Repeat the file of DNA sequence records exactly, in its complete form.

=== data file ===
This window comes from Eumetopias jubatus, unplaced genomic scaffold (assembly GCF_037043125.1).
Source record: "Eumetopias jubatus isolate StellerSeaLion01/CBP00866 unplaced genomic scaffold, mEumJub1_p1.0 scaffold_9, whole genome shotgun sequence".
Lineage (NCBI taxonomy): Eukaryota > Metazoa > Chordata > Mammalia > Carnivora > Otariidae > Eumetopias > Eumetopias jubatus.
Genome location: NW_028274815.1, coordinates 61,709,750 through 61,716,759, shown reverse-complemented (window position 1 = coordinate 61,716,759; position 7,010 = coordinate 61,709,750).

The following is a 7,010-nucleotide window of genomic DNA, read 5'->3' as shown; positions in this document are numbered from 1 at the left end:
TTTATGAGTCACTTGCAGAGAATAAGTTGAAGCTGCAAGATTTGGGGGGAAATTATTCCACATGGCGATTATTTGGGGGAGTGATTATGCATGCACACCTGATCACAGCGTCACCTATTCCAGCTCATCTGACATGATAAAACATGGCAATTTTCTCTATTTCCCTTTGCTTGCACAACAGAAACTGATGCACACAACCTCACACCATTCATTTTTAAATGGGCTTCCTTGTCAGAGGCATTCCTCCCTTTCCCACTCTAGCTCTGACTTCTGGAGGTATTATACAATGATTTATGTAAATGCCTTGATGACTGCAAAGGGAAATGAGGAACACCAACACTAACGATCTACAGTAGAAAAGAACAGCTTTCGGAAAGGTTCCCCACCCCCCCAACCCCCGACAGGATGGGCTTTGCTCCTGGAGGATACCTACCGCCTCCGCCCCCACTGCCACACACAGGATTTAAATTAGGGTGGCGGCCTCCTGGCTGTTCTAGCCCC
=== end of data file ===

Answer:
This window comes from Eumetopias jubatus, unplaced genomic scaffold (assembly GCF_037043125.1).
Source record: "Eumetopias jubatus isolate StellerSeaLion01/CBP00866 unplaced genomic scaffold, mEumJub1_p1.0 scaffold_9, whole genome shotgun sequence".
Lineage (NCBI taxonomy): Eukaryota > Metazoa > Chordata > Mammalia > Carnivora > Otariidae > Eumetopias > Eumetopias jubatus.
Genome location: NW_028274815.1, coordinates 61,709,750 through 61,716,759, shown reverse-complemented (window position 1 = coordinate 61,716,759; position 7,010 = coordinate 61,709,750).

The following is a 7,010-nucleotide window of genomic DNA, read 5'->3' as shown; positions in this document are numbered from 1 at the left end:
TTTATGAGTCACTTGCAGAGAATAAGTTGAAGCTGCAAGATTTGGGGGGAAATTATTCCACATGGCGATTATTTGGGGGAGTGATTATGCATGCACACCTGATCACAGCGTCACCTATTCCAGCTCATCTGACATGATAAAACATGGCAATTTTCTCTATTTCCCTTTGCTTGCACAACAGAAACTGATGCACACAACCTCACACCATTCATTTTTAAATGGGCTTCCTTGTCAGAGGCATTCCTCCCTTTCCCACTCTAGCTCTGACTTCTGGAGGTATTATACAATGATTTATGTAAATGCCTTGATGACTGCAAAGGGAAATGAGGAACACCAACACTAACGATCTACAGTAGAAAAGAACAGCTTTCGGAAAGGTTCCCCACCCCCCCAACCCCCGACAGGATGGGCTTTGCTCCTGGAGGATACCTACCGCCTCCGCCCCCACTGCCACACACAGGATTTAAATTAGGGTGGCGGCCTCCTGGCTGTTCTAGCCCC